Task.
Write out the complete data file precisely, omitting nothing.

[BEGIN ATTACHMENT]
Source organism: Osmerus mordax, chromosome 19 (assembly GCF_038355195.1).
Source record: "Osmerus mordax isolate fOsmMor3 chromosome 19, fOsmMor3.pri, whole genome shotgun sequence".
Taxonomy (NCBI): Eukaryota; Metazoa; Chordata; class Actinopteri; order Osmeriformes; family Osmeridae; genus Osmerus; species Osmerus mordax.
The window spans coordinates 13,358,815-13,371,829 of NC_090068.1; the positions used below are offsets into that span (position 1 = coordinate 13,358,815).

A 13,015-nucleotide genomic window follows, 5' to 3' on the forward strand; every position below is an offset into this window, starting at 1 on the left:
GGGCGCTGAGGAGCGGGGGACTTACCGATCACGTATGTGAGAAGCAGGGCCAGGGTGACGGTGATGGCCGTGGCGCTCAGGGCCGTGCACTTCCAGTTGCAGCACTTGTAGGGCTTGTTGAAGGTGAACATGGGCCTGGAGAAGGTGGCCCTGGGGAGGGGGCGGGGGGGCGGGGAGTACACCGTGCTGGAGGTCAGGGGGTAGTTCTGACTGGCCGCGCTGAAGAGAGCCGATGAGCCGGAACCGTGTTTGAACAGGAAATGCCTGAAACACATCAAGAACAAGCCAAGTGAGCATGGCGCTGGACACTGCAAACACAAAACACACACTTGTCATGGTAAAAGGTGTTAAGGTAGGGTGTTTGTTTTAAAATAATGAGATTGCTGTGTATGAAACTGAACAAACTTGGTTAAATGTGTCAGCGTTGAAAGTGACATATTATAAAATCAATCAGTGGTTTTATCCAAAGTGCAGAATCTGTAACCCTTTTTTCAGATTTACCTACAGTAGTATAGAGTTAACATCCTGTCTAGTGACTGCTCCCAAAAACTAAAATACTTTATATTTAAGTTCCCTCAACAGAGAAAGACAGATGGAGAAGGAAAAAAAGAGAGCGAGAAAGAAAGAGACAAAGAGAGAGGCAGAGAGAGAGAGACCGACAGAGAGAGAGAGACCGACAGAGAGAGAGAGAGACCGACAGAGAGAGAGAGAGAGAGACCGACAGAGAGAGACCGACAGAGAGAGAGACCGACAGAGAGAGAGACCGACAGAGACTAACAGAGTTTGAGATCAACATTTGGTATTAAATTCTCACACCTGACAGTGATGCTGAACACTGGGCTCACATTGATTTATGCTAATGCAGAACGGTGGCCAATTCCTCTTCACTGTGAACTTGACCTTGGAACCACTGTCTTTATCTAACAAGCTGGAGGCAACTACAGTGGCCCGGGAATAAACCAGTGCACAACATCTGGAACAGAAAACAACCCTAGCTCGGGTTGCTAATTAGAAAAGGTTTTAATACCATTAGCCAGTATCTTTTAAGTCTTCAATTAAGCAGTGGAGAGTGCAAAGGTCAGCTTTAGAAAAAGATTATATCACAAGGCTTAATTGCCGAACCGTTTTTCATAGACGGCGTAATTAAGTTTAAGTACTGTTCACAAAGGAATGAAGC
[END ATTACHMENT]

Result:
Source organism: Osmerus mordax, chromosome 19 (assembly GCF_038355195.1).
Source record: "Osmerus mordax isolate fOsmMor3 chromosome 19, fOsmMor3.pri, whole genome shotgun sequence".
Taxonomy (NCBI): Eukaryota; Metazoa; Chordata; class Actinopteri; order Osmeriformes; family Osmeridae; genus Osmerus; species Osmerus mordax.
The window spans coordinates 13,358,815-13,371,829 of NC_090068.1; the positions used below are offsets into that span (position 1 = coordinate 13,358,815).

A 13,015-nucleotide genomic window follows, 5' to 3' on the forward strand; every position below is an offset into this window, starting at 1 on the left:
GGGCGCTGAGGAGCGGGGGACTTACCGATCACGTATGTGAGAAGCAGGGCCAGGGTGACGGTGATGGCCGTGGCGCTCAGGGCCGTGCACTTCCAGTTGCAGCACTTGTAGGGCTTGTTGAAGGTGAACATGGGCCTGGAGAAGGTGGCCCTGGGGAGGGGGCGGGGGGGCGGGGAGTACACCGTGCTGGAGGTCAGGGGGTAGTTCTGACTGGCCGCGCTGAAGAGAGCCGATGAGCCGGAACCGTGTTTGAACAGGAAATGCCTGAAACACATCAAGAACAAGCCAAGTGAGCATGGCGCTGGACACTGCAAACACAAAACACACACTTGTCATGGTAAAAGGTGTTAAGGTAGGGTGTTTGTTTTAAAATAATGAGATTGCTGTGTATGAAACTGAACAAACTTGGTTAAATGTGTCAGCGTTGAAAGTGACATATTATAAAATCAATCAGTGGTTTTATCCAAAGTGCAGAATCTGTAACCCTTTTTTCAGATTTACCTACAGTAGTATAGAGTTAACATCCTGTCTAGTGACTGCTCCCAAAAACTAAAATACTTTATATTTAAGTTCCCTCAACAGAGAAAGACAGATGGAGAAGGAAAAAAAGAGAGCGAGAAAGAAAGAGACAAAGAGAGAGGCAGAGAGAGAGAGACCGACAGAGAGAGAGAGACCGACAGAGAGAGAGAGAGACCGACAGAGAGAGAGAGAGAGAGACCGACAGAGAGAGACCGACAGAGAGAGAGACCGACAGAGAGAGAGACCGACAGAGACTAACAGAGTTTGAGATCAACATTTGGTATTAAATTCTCACACCTGACAGTGATGCTGAACACTGGGCTCACATTGATTTATGCTAATGCAGAACGGTGGCCAATTCCTCTTCACTGTGAACTTGACCTTGGAACCACTGTCTTTATCTAACAAGCTGGAGGCAACTACAGTGGCCCGGGAATAAACCAGTGCACAACATCTGGAACAGAAAACAACCCTAGCTCGGGTTGCTAATTAGAAAAGGTTTTAATACCATTAGCCAGTATCTTTTAAGTCTTCAATTAAGCAGTGGAGAGTGCAAAGGTCAGCTTTAGAAAAAGATTATATCACAAGGCTTAATTGCCGAACCGTTTTTCATAGACGGCGTAATTAAGTTTAAGTACTGTTCACAAAGGAATGAAGC